Florida Hurricanes

Parish Diary

Fr. Peter J. Daly

October 22, 2004

 

 

            Poor Florida has been taking a beating.

First hurricane Charley hit the West Coast. Then hurricane Frances came up the East Coast. Then Ivan the terrible hit the panhandle of Florida. There is hardly a town in the Sunshine State that has not been touched by horrific storms.

            My parishioners, like people all around the country, wanted to help those struggling with the aftermath.

The weekend after Hurricane Charley smacked dead on into Punta Gorga, Florida, the chairman of our social concerns committee suggested that we take up a collection for the parish there. We looked it up in the Catholic directory. The parish was named Sacred Heart.

So, the next Sunday, we devoted out poor box collection to the people of Sacred Heart in Punta Gorda. People gave $899, which we rounded up to $1,000 and sent it off in the mail.

            A few days later I got a phone call from Florida. It was the new pastor of Sacred Heart, Fr. Jerry Kaywell. He has a young and enthusiastic voice. He was calling to thank me for our donation.

            “We just started getting mail delivery again,” he said. “We were delighted to open the envelope and to get the promise of your prayers and your check.”

            There are times when you are proud to be Catholic. At times like these we are at our best when we live up to our name “Catholic”, which means “universal.”

            Fr. Kaywell said that it has been reassuring and overwhelming to the people of his parish that Catholic churches from all over the U.S. had been writing to them and sending help. “This is a time when we really understand what it means to be connected to the Catholic church,” he said.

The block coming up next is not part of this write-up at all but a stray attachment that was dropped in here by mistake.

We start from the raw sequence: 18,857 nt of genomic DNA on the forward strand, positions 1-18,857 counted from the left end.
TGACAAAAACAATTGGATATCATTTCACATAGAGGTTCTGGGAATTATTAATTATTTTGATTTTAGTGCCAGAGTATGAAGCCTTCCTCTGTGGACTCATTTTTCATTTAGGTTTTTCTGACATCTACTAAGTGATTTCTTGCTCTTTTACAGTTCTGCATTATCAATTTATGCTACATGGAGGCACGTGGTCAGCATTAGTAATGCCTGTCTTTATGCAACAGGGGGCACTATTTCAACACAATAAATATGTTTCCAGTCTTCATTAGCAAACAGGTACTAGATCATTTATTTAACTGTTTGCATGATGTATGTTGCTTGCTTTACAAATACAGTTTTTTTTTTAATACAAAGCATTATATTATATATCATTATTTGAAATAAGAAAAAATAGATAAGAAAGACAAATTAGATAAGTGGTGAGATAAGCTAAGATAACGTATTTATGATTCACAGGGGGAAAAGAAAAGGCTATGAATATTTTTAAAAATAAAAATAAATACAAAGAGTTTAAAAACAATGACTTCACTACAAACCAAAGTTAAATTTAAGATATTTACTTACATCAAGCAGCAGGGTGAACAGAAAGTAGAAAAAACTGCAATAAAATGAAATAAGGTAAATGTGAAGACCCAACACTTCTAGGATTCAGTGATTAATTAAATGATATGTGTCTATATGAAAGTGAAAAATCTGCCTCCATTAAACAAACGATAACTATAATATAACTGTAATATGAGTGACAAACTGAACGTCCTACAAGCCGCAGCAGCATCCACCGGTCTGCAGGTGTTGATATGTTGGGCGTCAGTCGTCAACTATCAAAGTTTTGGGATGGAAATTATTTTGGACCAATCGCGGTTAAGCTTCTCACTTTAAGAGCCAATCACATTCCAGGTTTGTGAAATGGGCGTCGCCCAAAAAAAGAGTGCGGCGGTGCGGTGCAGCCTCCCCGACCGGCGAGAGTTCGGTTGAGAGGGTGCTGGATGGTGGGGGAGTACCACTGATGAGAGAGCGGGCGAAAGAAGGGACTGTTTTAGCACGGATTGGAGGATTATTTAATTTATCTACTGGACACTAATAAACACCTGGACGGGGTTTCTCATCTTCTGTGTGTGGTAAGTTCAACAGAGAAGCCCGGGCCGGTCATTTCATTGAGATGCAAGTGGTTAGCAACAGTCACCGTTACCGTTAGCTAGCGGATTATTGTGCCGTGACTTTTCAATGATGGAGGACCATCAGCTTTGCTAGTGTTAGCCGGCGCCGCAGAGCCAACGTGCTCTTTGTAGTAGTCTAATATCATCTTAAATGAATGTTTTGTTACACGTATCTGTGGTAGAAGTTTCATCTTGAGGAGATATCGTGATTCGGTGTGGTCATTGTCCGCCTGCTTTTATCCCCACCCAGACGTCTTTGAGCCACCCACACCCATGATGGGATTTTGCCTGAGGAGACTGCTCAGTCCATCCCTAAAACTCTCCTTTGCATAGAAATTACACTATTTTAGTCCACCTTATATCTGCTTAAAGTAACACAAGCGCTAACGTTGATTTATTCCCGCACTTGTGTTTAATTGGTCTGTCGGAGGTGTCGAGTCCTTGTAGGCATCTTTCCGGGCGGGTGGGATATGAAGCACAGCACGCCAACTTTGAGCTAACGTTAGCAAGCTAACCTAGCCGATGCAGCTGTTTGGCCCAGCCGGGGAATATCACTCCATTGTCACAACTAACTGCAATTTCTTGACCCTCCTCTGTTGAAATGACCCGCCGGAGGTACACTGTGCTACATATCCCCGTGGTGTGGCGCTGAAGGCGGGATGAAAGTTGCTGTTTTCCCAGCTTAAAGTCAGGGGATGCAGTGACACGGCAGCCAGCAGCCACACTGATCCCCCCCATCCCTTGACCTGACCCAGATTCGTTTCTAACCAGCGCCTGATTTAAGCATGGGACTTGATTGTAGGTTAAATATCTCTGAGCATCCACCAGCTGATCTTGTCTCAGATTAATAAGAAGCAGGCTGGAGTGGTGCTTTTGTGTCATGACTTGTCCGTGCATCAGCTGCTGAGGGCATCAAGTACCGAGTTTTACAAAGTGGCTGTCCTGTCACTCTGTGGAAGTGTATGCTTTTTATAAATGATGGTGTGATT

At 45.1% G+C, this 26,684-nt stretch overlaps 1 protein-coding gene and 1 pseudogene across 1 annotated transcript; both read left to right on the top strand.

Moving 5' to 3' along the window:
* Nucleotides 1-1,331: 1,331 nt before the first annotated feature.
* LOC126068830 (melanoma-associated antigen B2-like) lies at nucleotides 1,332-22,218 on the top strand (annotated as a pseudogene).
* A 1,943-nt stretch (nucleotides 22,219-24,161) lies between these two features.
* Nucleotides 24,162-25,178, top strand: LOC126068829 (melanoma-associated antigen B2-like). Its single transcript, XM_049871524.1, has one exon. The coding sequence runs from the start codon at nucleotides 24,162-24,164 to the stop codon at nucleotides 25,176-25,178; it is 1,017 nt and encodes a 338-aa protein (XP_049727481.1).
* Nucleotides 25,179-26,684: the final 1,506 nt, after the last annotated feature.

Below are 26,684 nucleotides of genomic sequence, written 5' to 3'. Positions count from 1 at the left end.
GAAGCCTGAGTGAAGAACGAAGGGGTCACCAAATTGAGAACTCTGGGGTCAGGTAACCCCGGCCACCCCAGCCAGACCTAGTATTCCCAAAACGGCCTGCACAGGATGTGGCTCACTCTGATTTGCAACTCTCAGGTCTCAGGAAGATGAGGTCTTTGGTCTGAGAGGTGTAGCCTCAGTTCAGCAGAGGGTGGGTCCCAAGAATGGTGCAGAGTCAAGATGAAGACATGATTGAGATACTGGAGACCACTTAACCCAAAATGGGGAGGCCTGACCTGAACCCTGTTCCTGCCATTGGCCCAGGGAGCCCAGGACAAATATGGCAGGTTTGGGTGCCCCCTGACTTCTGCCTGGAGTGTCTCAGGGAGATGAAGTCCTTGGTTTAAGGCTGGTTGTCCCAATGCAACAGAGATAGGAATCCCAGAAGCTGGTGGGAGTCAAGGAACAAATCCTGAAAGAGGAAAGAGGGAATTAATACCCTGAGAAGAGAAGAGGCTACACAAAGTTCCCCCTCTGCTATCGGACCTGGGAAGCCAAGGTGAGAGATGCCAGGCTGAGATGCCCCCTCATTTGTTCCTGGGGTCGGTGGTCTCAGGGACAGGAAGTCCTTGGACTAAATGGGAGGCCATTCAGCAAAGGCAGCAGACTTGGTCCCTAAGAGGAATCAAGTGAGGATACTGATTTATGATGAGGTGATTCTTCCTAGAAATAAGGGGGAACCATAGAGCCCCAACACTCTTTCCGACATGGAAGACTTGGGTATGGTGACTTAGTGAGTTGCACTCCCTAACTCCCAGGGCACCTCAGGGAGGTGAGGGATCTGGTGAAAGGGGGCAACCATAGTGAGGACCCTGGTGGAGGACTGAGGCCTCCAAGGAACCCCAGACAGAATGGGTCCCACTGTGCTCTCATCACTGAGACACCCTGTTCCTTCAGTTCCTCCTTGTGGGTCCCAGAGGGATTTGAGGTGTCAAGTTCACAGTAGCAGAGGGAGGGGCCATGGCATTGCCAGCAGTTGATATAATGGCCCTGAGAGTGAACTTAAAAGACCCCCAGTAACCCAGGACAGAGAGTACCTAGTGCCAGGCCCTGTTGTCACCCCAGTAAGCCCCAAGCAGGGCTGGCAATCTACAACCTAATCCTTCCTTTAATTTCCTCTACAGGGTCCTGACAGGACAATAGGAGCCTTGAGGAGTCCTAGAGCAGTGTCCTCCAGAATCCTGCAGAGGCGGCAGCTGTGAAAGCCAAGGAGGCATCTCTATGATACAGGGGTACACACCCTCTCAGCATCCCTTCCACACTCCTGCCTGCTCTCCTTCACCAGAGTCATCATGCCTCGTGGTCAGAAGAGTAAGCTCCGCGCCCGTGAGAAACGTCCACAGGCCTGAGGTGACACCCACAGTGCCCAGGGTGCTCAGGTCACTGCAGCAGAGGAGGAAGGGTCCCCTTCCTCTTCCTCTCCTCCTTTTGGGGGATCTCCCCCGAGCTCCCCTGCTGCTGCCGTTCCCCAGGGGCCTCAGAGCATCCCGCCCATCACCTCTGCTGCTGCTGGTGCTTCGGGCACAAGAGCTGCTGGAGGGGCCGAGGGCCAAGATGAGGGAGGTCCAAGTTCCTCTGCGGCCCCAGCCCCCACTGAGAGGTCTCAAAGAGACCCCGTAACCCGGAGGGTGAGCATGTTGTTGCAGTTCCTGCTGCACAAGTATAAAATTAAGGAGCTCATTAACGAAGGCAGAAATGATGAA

He sent me a bulletin, which had letters from parishes all over the U.S.

Two little girls in New York had sent their piggy bank contents of $100. A parish in California sent $4,800. A parish in New York sent $15,500. Parishes from Georgia, Pennsylvania and other parts of Florida had contributed to Sacred Heart’s rebuilding.

            Fr. Kaywell and his parishioners really need the help. Nearly every house in the parish was damaged. All the businesses in the town are closed, at least temporarily. Both area high schools have been condemned as unsafe. Many elderly people in the parish lived in mobile homes, which have been totally destroyed.

            The parish plant really took a direct hit. The church was completely destroyed. The roof fell in from the wind and everything was drenched with rain.

            Yet the Lord did not abandon His people. Miracle of miracles, the tabernacle survived unscathed and the vigil light never went out, despite 140 mile per hour winds.

            Parish worship has continued uninterrupted. Tabernacle and vigil light were carried over to the parish hall, where mass is now being held. Fr. Kaywell reports that the crowds at mass are smaller but the quality of worship is wonderful. The prayer is heartfelt. Strangers and newcomers have become neighbors and friends.

            Moreover, the parish has continued to reach out to the community. Their parking lot served as a staging area for the Red Cross. Their parish hall has served 3,000 meals per day to area residents who are still without utilities and many without homes. They even have port-a-potties in their parking lot to offer needed relief to people without plumbing.

            I have always contended that people are better in hurricanes. No one wants loss of life or personal injuries, of course. But the loss of material things and damage to buildings give us a new appreciation for what it truly important. People are important, not things.

            The people of Punta Gorda, like the people in many other damaged towns from Dominican Republic and Haiti to Mobile, Alabama, have discovered something wonderful. They have discovered what they mean to each other.

Catholics have also discovered what it means to belong a  Catholic” community of faith.  It means that we are not alone on this world.

            Those are things worth discovering, once the storms of life pass by.